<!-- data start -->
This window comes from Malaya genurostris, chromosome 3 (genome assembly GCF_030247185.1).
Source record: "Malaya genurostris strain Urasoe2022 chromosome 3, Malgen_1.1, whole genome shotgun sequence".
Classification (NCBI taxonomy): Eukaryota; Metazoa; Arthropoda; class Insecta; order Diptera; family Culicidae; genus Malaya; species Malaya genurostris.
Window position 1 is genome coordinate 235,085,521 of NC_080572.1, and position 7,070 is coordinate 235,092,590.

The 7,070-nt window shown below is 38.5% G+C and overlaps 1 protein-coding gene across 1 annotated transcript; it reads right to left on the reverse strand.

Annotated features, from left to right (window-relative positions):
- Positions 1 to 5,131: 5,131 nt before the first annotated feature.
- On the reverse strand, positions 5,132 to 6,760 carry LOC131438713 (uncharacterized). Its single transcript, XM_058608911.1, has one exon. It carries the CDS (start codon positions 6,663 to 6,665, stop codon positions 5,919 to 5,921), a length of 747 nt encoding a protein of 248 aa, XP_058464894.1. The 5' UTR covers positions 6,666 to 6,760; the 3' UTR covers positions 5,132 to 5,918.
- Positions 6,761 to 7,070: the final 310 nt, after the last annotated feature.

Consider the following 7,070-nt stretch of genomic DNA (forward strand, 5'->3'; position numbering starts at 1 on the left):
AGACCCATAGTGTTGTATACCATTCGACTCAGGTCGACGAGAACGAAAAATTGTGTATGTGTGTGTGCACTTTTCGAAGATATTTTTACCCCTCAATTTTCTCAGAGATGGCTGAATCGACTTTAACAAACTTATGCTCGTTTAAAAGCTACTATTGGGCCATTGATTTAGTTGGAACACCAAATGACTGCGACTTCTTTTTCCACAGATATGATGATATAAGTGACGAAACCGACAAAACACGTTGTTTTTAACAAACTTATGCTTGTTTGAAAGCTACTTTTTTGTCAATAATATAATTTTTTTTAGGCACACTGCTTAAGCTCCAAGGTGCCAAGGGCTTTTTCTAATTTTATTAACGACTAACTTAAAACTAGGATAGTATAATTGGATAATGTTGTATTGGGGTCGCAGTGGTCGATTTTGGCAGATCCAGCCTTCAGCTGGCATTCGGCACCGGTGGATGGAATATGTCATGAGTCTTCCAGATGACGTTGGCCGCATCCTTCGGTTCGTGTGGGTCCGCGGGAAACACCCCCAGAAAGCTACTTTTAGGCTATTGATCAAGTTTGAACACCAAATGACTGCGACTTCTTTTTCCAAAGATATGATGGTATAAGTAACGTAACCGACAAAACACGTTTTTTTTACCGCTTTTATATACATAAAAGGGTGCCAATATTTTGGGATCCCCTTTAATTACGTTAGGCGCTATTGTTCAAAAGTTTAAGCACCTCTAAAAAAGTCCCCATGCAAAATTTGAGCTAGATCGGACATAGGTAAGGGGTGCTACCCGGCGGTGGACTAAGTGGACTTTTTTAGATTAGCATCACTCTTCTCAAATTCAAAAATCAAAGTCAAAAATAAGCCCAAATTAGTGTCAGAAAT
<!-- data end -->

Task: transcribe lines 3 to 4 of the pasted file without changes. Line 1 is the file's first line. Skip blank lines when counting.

Classification (NCBI taxonomy): Eukaryota; Metazoa; Arthropoda; class Insecta; order Diptera; family Culicidae; genus Malaya; species Malaya genurostris.
Window position 1 is genome coordinate 235,085,521 of NC_080572.1, and position 7,070 is coordinate 235,092,590.